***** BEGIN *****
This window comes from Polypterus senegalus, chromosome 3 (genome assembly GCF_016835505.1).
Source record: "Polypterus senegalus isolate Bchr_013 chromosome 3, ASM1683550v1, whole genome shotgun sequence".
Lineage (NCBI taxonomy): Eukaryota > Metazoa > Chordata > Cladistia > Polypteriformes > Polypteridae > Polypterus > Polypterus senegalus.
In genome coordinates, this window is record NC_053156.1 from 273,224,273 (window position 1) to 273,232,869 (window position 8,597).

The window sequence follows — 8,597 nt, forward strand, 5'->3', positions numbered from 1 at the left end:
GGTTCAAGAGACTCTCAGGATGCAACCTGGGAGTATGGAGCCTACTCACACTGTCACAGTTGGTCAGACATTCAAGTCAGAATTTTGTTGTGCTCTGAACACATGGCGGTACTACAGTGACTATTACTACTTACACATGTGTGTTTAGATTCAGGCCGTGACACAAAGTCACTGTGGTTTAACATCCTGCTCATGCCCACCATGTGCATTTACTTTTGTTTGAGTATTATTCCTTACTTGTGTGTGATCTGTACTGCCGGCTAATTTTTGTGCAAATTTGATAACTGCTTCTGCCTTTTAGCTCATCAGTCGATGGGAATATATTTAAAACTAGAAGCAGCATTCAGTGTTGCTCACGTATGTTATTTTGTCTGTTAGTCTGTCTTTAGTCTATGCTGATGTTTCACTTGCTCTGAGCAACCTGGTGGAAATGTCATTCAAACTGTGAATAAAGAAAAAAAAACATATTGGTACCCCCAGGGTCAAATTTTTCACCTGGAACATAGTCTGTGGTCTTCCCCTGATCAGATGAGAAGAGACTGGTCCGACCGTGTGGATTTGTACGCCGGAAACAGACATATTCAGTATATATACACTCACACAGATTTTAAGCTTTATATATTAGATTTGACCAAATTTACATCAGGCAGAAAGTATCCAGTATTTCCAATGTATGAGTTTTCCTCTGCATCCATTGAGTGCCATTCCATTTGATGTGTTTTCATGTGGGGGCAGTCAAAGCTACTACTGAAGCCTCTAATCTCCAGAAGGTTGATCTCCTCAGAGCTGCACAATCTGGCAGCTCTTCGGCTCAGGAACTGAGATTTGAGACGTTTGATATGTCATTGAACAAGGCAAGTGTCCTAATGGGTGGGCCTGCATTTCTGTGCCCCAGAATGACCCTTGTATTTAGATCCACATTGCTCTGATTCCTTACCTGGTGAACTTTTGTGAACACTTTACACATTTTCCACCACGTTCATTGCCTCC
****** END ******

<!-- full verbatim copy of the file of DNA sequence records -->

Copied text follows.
This window comes from Polypterus senegalus, chromosome 3 (genome assembly GCF_016835505.1).
Source record: "Polypterus senegalus isolate Bchr_013 chromosome 3, ASM1683550v1, whole genome shotgun sequence".
Lineage (NCBI taxonomy): Eukaryota > Metazoa > Chordata > Cladistia > Polypteriformes > Polypteridae > Polypterus > Polypterus senegalus.
In genome coordinates, this window is record NC_053156.1 from 273,224,273 (window position 1) to 273,232,869 (window position 8,597).

The window sequence follows — 8,597 nt, forward strand, 5'->3', positions numbered from 1 at the left end:
GGTTCAAGAGACTCTCAGGATGCAACCTGGGAGTATGGAGCCTACTCACACTGTCACAGTTGGTCAGACATTCAAGTCAGAATTTTGTTGTGCTCTGAACACATGGCGGTACTACAGTGACTATTACTACTTACACATGTGTGTTTAGATTCAGGCCGTGACACAAAGTCACTGTGGTTTAACATCCTGCTCATGCCCACCATGTGCATTTACTTTTGTTTGAGTATTATTCCTTACTTGTGTGTGATCTGTACTGCCGGCTAATTTTTGTGCAAATTTGATAACTGCTTCTGCCTTTTAGCTCATCAGTCGATGGGAATATATTTAAAACTAGAAGCAGCATTCAGTGTTGCTCACGTATGTTATTTTGTCTGTTAGTCTGTCTTTAGTCTATGCTGATGTTTCACTTGCTCTGAGCAACCTGGTGGAAATGTCATTCAAACTGTGAATAAAGAAAAAAAAACATATTGGTACCCCCAGGGTCAAATTTTTCACCTGGAACATAGTCTGTGGTCTTCCCCTGATCAGATGAGAAGAGACTGGTCCGACCGTGTGGATTTGTACGCCGGAAACAGACATATTCAGTATATATACACTCACACAGATTTTAAGCTTTATATATTAGATTTGACCAAATTTACATCAGGCAGAAAGTATCCAGTATTTCCAATGTATGAGTTTTCCTCTGCATCCATTGAGTGCCATTCCATTTGATGTGTTTTCATGTGGGGGCAGTCAAAGCTACTACTGAAGCCTCTAATCTCCAGAAGGTTGATCTCCTCAGAGCTGCACAATCTGGCAGCTCTTCGGCTCAGGAACTGAGATTTGAGACGTTTGATATGTCATTGAACAAGGCAAGTGTCCTAATGGGTGGGCCTGCATTTCTGTGCCCCAGAATGACCCTTGTATTTAGATCCACATTGCTCTGATTCCTTACCTGGTGAACTTTTGTGAACACTTTACACATTTTCCACCACGTTCATTGCCTCC